|2007||Tentative list||Submitted as tentative site by State Party|Frederik Dawson (Netherlands):
The industrial heritage is one of the most underrepresented categories of Asian World Heritage Sites, as one of the most well known countries in industry, Japan has started to propose its heritages to fill the gap, Tomioka Silk Mill, the first state owned western-styled factory is one of the selection. Almost unknown for foreigners, the factory has been used as the symbolic landmark of Gunma Prefecture in many tourist brochures showing that this site is quite famous among locals. As part of my 2012 Japan trip, I took the Shinkansen from Tokyo to Takasaki and then use the private Joshin Line to Tomioka City. From the train station, there was a color line painted on the road show direction to the mill, the same system used in many hospitals! After walked for about 15 minutes, I was at the entrance of the complex of the large and long brick building similar to many warehouses in European cities. The building turned out to be the eastern cocoon storage, inside there was a small exhibition of how to make silk, sadly that there is no English at all. Then I went to see the twin western cocoon storage which was closed for renovation. These two storages were quite the highlight of the mill as they were considered to be the first brick factory of Japan, the building was done by French and the roof by the Japanese, so it was quite interesting to see the European brick building topped with Japanese tiled roof.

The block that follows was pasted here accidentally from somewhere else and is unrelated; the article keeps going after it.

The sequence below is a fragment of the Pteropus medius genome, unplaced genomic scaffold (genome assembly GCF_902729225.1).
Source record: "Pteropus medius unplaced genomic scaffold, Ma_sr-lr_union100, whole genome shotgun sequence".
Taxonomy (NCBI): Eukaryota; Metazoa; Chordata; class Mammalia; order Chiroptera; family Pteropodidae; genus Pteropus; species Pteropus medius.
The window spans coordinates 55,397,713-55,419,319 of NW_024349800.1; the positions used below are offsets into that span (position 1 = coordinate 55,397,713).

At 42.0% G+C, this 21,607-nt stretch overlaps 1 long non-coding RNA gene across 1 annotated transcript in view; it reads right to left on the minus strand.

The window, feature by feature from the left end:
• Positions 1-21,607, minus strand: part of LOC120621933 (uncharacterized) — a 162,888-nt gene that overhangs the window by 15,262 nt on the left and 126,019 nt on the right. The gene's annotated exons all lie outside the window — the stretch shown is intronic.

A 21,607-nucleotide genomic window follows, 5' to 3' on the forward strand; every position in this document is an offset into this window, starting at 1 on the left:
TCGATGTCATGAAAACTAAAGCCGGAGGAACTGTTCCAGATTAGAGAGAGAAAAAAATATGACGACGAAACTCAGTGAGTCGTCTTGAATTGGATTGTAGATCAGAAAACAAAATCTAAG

After the storage complex, I went to the silk reeling machine hall, the machine were wrapped by dusty plastic sheet, the very surprised and uninspired way to preserve the machine. After that I walked around the complex of dormitories which mostly are western styled houses to finish the tour. It was a fine place, but nothing special in my idea. The significant of Tomioka seemed to be its status as the first western style factory used as the showcase of country development and the story of its workers. The workers of Tomioka was mainly women who worked 7.45 hours a day 6 days per week, so this is a significant place for Asian female labor history and welfare development, and not surprised that the cartoon image of a female worker has been used as a mascot to promote the World Heritage Site nomination. Tomioka to become a World Heritage Site was a prime agenda of locals; there were support posters and stickers everywhere in town, even on some cars! The complex was also under restoration and refurbishment to prepare the UNESCO registration; however, in my idea Tomioka need to do something more to explain the site and its outstanding value. The display was another big problem, the plastic wrap in the machine hall need to be put away and use other method like Plexiglas board instead as well as English explanation signs. This site has great potential, but a long way to go.
Date posted: March 2012
Have you been to The Tomioka Silk Mill and Related Industrial Heritage? Share your experiences!